Wellness and Universal Design features in this bathroom:
Enjoy this article and inspiration.
Since it feels like I’m starting this Blog journey from scratch, it only seems natural to start at the beginning even though I’ll be celebrating 25 years as an Interior Designer in 2023. Who am I?
This is a second career for me. I worked at Microsoft for years before reaching the end of my creative rope. It was a phenomenal experience as a young woman to be part of something like that, but I was so burnt out. Gratefully, I was allowed the freedom to leave and attend the Art Institute of Seattle. I’d always been good at decorating and knew I was creative, now it was time to see if I had the ability to be a professional Interior Designer!
I fell in love with kitchen and bath during school on a field trip to a local appliance distributor. I was hired right out of school at a little kitchen and bath design/build showroom. I jumped in feet first, kept my head above water and learned so much, from sales to drafting software, estimating, and managing projects. There’s a tremendous amount that they can’t teach you in school! I went to my first National Kitchen and Bath Association (NKBA) meeting, which is a Trade Organization, and haven’t looked back!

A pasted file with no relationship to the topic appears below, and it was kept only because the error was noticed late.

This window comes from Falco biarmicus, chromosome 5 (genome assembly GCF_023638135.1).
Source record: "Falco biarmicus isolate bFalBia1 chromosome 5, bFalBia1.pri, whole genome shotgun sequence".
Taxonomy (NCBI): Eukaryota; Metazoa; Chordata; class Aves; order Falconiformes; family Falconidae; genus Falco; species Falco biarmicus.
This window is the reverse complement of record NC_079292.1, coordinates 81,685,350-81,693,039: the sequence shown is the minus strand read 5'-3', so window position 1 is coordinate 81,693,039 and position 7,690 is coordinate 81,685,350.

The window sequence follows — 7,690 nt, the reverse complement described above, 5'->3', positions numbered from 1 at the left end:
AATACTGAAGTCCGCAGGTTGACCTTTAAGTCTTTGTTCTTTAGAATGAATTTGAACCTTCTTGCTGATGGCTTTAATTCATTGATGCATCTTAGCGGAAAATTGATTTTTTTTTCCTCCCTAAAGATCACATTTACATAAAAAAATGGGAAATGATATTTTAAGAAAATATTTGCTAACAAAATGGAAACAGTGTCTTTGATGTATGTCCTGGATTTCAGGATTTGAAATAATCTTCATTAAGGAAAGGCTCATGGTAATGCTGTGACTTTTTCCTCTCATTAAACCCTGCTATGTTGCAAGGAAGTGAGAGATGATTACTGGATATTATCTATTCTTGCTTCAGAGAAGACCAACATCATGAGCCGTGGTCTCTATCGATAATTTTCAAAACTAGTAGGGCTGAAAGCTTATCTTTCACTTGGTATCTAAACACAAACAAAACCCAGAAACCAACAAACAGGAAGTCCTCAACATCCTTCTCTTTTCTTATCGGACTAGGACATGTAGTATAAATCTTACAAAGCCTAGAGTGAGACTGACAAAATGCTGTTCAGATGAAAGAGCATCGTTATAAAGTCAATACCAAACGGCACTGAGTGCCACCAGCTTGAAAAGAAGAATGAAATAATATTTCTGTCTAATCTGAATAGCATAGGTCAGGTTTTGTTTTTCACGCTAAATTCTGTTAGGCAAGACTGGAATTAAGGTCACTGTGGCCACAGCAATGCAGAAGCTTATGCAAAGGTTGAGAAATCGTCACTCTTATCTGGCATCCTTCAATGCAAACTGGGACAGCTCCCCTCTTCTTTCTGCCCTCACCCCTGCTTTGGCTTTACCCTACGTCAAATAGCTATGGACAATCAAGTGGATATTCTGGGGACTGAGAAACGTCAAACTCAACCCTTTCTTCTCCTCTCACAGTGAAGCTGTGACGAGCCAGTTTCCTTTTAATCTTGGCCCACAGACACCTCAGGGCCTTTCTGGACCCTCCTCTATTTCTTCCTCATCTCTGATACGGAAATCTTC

The kitchen and bath segment within residential design beautifully combined my creative talent, education, experience, and my affinity for technical detail. I have a secret inner Industrial Designer sitting on my shoulder, which comes in handy when designing these intricate and often challenging spaces. These spaces in our home calls for skills beyond color selection. A professional in this field needs to understand all the mechanics of the spaces, from the foundation up, appliance installation, plumbing, lighting, cabinetry and how all those elements interact with each other.